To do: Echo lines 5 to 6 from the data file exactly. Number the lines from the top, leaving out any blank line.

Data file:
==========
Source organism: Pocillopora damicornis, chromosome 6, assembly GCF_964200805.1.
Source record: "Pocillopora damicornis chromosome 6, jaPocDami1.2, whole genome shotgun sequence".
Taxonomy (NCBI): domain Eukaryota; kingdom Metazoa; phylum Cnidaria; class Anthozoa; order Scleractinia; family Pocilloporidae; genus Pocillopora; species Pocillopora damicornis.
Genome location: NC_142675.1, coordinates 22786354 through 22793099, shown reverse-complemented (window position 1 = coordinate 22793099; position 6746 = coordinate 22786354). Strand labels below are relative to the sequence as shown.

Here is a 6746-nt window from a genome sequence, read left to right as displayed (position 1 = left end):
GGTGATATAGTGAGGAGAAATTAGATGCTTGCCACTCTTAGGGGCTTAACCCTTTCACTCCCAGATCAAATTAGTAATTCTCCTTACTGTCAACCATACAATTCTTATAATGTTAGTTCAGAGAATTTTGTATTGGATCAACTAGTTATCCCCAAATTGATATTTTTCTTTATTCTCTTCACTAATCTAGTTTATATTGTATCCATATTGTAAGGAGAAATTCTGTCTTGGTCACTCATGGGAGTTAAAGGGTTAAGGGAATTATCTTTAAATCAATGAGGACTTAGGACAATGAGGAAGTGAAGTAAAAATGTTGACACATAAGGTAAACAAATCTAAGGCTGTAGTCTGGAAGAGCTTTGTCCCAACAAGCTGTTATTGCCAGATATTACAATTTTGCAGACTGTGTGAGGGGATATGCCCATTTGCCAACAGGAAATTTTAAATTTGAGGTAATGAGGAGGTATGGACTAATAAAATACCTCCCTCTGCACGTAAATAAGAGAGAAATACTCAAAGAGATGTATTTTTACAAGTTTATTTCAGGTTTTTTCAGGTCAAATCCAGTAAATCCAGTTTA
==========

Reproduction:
Here is a 6746-nt window from a genome sequence, read left to right as displayed (position 1 = left end):
GGTGATATAGTGAGGAGAAATTAGATGCTTGCCACTCTTAGGGGCTTAACCCTTTCACTCCCAGATCAAATTAGTAATTCTCCTTACTGTCAACCATACAATTCTTATAATGTTAGTTCAGAGAATTTTGTATTGGATCAACTAGTTATCCCCAAATTGATATTTTTCTTTATTCTCTTCACTAATCTAGTTTATATTGTATCCATATTGTAAGGAGAAATTCTGTCTTGGTCACTCATGGGAGTTAAAGGGTTAAGGGAATTATCTTTAAATCAATGAGGACTTAGGACAATGAGGAAGTGAAGTAAAAATGTTGACACATAAGGTAAACAAATCTAAGGCTGTAGTCTGGAAGAGCTTTGTCCCAACAAGCTGTTATTGCCAGATATTACAATTTTGCAGACTGTGTGAGGGGATATGCCCATTTGCCAACAGGAAATTTTAAATTTGAGGTAATGAGGAGGTATGGACTAATAAAATACCTCCCTCTGCACGTAAATAAGAGAGAAATACTCAAAGAGATGTATTTTTACAAGTTTATTTCAGGTTTTTTCAGGTCAAATCCAGTAAATCCAGTTTA